Most parents can agree that getting your child motivated is a full-time job. You are dealing with hormone changes that affect emotions and body growth; you also are dealing with the changes that are taking place within your child’s brain development. It seems as if you are both heading in different directions, and they are taking the hardest route to get to the same place you are.

With all this, finding common ground to communicate as well as motivate is challenging, but can be done.

One tool parents use often is incentive – “If you do the dishes I will let you stay up an extra hour watching TV,” or “You have to earn your allowance, and I have a list of chores you can do.” These seem like rational requests, a little give and take and no shouting. It seems rational, except when dealing with teens and pre-teens rational is not a normal word.

The educators at AlphaGrade may have come up with a solution that helps you communicate with your child, but allows them to show they are responsible and growing up. They provide a visual program that allows both the parents and child to work together and can avoid arguments because the rewards are based on merit, and put in writing. It’s an innovative program, and this web-based tool helps the child to develop responsibility, accountability and consequences. It is not only a motivational tool, but life lessons as well.

The child is involved in the planning, understands the job descriptions, and can track their own progress in order to see if they have earned their allowance. Parents are able to view and grade the progress, add input and include a self-assessment by the child. Best of all – there is no cost involved!

The AlphaGrade program includes a calculator, historical reports, charts, allowance statements and other tools that will effectively motivate a child to succeed and improve their grades as well as complete their responsibilities at home. It provides everyone with a benchmark to success, and visually allows you and your child to see the improvements, as well as where more work is needed.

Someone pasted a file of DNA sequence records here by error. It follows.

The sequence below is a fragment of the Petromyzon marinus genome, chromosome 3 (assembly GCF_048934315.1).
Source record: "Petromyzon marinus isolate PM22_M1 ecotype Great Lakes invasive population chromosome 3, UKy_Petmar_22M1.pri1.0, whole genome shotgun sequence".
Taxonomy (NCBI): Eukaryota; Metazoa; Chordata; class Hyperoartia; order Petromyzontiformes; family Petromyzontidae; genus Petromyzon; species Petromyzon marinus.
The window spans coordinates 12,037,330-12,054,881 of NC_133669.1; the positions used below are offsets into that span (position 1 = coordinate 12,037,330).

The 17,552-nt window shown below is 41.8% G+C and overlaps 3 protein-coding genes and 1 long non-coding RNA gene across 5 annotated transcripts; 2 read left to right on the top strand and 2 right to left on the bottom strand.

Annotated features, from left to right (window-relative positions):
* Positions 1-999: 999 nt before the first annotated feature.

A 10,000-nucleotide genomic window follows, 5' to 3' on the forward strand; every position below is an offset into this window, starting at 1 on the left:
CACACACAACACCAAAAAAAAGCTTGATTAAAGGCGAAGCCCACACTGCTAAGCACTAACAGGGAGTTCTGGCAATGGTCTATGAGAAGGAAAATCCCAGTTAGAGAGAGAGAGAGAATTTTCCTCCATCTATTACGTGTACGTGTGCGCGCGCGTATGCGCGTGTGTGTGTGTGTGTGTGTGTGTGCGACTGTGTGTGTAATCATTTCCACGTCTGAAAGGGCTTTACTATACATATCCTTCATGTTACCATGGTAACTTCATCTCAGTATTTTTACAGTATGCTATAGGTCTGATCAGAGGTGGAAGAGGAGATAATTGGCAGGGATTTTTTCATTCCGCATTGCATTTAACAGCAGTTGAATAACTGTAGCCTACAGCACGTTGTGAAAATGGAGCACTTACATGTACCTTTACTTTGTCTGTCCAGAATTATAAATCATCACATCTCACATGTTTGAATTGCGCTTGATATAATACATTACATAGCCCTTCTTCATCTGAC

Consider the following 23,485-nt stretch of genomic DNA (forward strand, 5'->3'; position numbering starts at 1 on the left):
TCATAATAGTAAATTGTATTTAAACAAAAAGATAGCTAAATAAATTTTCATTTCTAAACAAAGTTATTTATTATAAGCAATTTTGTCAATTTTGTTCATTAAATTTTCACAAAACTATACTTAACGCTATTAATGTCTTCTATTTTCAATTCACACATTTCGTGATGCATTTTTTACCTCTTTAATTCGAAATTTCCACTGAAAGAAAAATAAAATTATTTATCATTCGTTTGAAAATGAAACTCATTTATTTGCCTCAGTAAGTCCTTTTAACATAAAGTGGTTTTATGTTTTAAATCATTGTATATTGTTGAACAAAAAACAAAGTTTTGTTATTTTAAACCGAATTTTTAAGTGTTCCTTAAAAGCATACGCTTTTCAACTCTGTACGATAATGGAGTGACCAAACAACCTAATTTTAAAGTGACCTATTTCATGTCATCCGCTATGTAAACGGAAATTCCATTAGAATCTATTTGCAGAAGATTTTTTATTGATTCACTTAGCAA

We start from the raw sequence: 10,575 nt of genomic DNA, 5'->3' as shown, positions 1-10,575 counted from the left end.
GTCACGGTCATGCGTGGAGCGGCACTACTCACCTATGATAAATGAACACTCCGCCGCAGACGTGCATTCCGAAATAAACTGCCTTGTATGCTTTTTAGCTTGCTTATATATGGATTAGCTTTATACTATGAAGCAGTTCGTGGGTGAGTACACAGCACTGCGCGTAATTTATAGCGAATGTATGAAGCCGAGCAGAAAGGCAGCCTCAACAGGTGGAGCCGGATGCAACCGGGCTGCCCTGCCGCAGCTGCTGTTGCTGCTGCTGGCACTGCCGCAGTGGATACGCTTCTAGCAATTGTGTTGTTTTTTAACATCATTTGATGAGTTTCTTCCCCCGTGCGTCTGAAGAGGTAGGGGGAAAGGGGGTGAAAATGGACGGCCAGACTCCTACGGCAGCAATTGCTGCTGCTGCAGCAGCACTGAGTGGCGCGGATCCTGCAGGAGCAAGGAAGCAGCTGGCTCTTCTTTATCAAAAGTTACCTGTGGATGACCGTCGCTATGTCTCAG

How the AlphaGrade system works:

1.      Parents and child sit down together weekly to write out their goals for the week – i.e. improving their grades at school, studying for midterms, walking and feeding the dog. etc.

2.      The child performs his/her chores and charts his/her progress on AlphaGrade.

3.      Both parent and child review the progress through the charts and graphs available on the AlphaGrade system to see how much progress has been made, and what areas need work. By reviewing the charts the child will see how close they are to their goal, and where they stand as far as allowance.

4.      Time to pay up! At the end of the week the parent and child will review results for the week assessment of earnings from AlphaGrade. Parents will then give the allowance earned, based on the charts. At that time they will set new goals for the upcoming week.Â

Results have proven that children will establish better study skills, build confidence and trust between parent and child, and actually see a visual chart of progress of their achievement. The family will also see better communication and less friction within the family. The child will be learning independence and responsibility; learn how to set and achieve goals; and to take responsibility for their actions if they make the wrong choices.

With a program like AlphaGrade, expectations are set and everyone is on the same page. Allowances are earned and not just taken for granted, and earned rewards are spent wiser.

“I have been using the system with my child and I can see first-hand, the difference it has made in our relationship,” says Mahesh Hinduja,’s founder. “I don’t have to tell him what is expected — it is as if we have a contract for school and home chores that is documented through the AlphaGrade web site. I have definitely seen an improvement in schoolwork as he is now more motivated and pushes to achieve his AlphaGrade goals. He recently achieved his first milestone with AlphaGrade and used his AlphaGrade earned allowance to buy ice skates.”

A “vault” can be established for the charts and reports so they can be shared with grandparents, family and friends. It could include video clips and photos in addition to the charts and reports. Children can also build a “wish list” and invite others to be sponsors as part of the child’s development and motivation.

For more information on the AlphaGrade program, visit

About the author:

Ron White is a two-time USA Memory Champion , memory training expert, and memory keynote speaker. He speaks at seminars and to large groups all over the world on how to improve memory and memory techniques. In addition, his website sells CDs and programs to improve memory skills and advise for success.